The coy clarification: "Not for me, anyway."

Silence. In no way companionable; but Miss Achsa appeared to have an understanding with silence, uncompanionable or nay.

Ehud cleared his throat and waded ahead.

"I'll have what he's having," - a side look revealed Trych with a proboscis in his glass - "And an answer, if it's not too expensive."

Another sightless pull. "'Pends on the question."

His container of local brownish whatever landed in front of him; he lowered his voice. "What do you think happened down there?"

Her shrug traveled in well-worn grooves. "Does it really matter?"

He took a sip, grimaced, and pushed the stuff down the bar towards Trych. "Why wouldn't it? Something happened."

She initiated the barkeep's ancient rite of polishing a section of the bar that didn't need it. "Them as went are gone. Wishin' don't bring folk back."

His turn to shrug. "Maybe. Like as not the searchers were too scared to do much looking."

A tightening around her eyes (Grey. Deep.) told Ehud it wasn't the first time that thought had been in her presence, but she held her peace. Instead, "What's your interest in the matter, stranger? Old Killych'll have your craft 'good-enough soon-enough,' lessin' it's atomized. Just tryin' to pass the time?"

"Just struck me different is all. I haven't been in many ghost towns that have actual ghosts."

Trych's head snapped towards him, and its words matched. "No-ghosts. No-curse. Just-lost."

"That's enough," the woman said just as firmly, and the alien's vocoder muttered a "Kay-kay, Miss-Achsa," as it went back to Ehud's drink.

"Just be gone by nightfall, stranger," she continued, almost kindly. "'Curiosity killed the long-cat's nose what got stuck in business it don't belong,' as 't'were."

"As 't'were," Ehud gravely agreed, and dropped it.


The setting sun cast its dying rays over Ehud as he arrived at the mine entrance. A rattling cackle gave up and phlegmed into coughing.

"I knew'd you'd show; yer jist as scavvy as me!"

Ehud's blaster went sheepishly back into its holster. The old man from the cantina lurched out into what light there was and froze Ehud with his intensity. The hands that held a vial of glowing blue may have been trembling, but his stare was fixed.

"Do not - seek - the treasure!" he intoned, and then the vial's stopper popped and Ehud felt something mysteriously warm splatter over his head and chest. It smelled of wildflowers and hyperdrive coolant that had been left out in the heat for a few months; the kind with the scum on top.

He wiped his eyes clear. "I didn't need a shower, old-timer."

"Don't'cha then? What're y'goin' down fer?"

Ehud shrugged. "Folk aren't just lost, they get lost."

The old-timer shook his head sorrowfully. "Sounds jist like somethin' a treasure-hunter'd say."

He turned and walked away sorrowfully, an effect quickly spoiled by the wheezy chuckles burbling away into the night. Ehud raised a glow-rod in his right hand and thumbed it on as he waded into the dark. Crazy old coot.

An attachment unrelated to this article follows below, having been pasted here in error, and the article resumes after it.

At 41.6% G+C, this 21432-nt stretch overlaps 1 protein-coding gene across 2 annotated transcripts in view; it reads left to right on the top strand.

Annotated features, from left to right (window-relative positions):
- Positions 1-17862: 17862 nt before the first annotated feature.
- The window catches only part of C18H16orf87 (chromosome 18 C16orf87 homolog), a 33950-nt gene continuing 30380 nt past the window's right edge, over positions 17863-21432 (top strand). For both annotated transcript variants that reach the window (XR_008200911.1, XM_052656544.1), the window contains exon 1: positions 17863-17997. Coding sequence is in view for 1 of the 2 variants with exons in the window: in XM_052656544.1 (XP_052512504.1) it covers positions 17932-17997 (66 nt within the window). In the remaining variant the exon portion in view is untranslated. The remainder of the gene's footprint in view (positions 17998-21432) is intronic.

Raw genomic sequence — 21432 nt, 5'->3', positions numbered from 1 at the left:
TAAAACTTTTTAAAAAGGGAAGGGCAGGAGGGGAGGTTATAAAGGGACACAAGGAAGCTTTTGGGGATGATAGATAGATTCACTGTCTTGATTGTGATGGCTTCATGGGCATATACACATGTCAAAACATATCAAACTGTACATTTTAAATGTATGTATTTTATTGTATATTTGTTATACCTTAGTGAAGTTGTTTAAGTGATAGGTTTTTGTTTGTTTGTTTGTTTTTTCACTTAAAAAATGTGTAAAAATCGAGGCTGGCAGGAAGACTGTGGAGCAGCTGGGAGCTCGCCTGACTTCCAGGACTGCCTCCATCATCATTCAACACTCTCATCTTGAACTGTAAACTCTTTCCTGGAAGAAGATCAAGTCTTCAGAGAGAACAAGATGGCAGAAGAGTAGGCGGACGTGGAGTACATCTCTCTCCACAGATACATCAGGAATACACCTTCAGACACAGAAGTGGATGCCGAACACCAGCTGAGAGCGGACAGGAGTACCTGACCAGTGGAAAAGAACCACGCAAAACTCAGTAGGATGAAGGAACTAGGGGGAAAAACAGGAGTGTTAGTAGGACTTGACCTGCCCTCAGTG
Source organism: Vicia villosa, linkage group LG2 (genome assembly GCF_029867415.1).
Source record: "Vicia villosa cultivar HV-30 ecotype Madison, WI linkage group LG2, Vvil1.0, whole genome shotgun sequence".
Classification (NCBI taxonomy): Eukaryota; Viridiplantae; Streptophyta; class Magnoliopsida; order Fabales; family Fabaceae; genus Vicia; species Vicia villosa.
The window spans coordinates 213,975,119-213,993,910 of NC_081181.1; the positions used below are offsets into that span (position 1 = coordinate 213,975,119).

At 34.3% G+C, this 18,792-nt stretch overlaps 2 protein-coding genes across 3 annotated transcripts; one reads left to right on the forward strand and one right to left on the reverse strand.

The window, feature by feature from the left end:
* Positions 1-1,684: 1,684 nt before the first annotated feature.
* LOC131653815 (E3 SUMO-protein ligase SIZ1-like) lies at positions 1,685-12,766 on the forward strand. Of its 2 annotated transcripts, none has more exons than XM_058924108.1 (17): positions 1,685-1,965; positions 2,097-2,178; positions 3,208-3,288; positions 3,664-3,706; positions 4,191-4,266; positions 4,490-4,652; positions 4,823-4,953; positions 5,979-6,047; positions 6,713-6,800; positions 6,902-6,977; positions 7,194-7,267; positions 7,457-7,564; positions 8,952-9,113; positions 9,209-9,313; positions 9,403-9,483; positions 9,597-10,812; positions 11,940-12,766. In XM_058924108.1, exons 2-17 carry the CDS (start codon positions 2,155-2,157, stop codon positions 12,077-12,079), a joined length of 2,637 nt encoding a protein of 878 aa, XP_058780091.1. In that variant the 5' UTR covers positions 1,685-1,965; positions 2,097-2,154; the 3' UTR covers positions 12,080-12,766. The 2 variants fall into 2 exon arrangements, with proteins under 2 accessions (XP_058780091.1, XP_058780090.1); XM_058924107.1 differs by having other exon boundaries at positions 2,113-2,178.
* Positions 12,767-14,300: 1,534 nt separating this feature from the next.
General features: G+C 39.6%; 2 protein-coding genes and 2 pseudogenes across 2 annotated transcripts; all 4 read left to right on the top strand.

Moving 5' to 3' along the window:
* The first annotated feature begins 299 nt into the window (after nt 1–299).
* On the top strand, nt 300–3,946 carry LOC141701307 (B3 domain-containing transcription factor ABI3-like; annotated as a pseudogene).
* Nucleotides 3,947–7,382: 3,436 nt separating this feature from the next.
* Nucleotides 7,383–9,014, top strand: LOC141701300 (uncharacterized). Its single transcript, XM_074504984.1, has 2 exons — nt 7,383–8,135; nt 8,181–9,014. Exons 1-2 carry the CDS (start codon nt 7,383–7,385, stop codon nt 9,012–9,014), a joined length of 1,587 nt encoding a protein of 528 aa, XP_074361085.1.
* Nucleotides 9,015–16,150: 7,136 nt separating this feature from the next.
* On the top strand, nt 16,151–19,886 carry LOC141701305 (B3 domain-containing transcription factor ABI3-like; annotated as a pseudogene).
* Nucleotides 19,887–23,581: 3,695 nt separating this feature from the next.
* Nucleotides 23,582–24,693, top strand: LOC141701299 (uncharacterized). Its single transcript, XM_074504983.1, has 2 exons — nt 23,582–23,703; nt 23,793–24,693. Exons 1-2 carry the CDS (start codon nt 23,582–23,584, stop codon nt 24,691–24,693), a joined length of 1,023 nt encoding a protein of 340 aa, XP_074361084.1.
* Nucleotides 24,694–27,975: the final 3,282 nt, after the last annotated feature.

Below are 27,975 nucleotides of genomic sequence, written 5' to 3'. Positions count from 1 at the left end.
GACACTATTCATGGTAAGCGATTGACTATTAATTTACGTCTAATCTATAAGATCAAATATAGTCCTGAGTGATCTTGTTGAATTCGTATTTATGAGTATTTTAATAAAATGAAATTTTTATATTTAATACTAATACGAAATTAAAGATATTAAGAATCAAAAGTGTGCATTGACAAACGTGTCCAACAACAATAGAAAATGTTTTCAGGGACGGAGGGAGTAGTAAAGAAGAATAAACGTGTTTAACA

The stygian depths pressed in on Ehud as he descended. The walls of the rock channel were rough; whoever had wielded the laser-cutter hadn't carved so much as flailed about wildly until there was space enough to fit a hovercart through. His glow-rod tried its best, but gave up about three or four meters out; past that could have been anything. It was chilly, though any spot the blue goop had been remained curiously warm. (The stupid stuff was still all through his hair, too.)

Submerged in the gloom as he was, Ehud's mind-fingers started to itch with impatience. Something to grab hold of had to be down here; some drop of data that could be spit-shined and elbow-greased into polishing up an answer. His boots kicked up ripples of sound, but they were swallowed by the bottomless murk. Once or twice he thought he heard their echoes behind him. He kept walking.


From ahead, a pale glow grew; overrunning the banks of its chamber. Ehud rushed forward and then froze at the sight his brain was attempting to comprehend. To describe what he saw physically would be fruitless inaccuracy; but the drift of it, speaking in generalities and kind-of-like's, would be as follows: a shapeless mass that pulsed and glistered, oozing a malevolent halo of hard bioluminescence around itself; and shimmering opalescence had coalesced into tendrils of silver light. They were undulating, but the head of the miner that each enveloped was still. Ehud was staring, mouth agape, when from behind him came a low "What in all nine hells . . ."

He spun. The barkeep stared past him, her grey eyes become limpid pools reflecting the light of the sight before them. "Miss Achsa?" he asked incredulously; then, "Achsa!" - hissed in alarm - for she had begun to approach the thing, drifting towards it, dreamlike.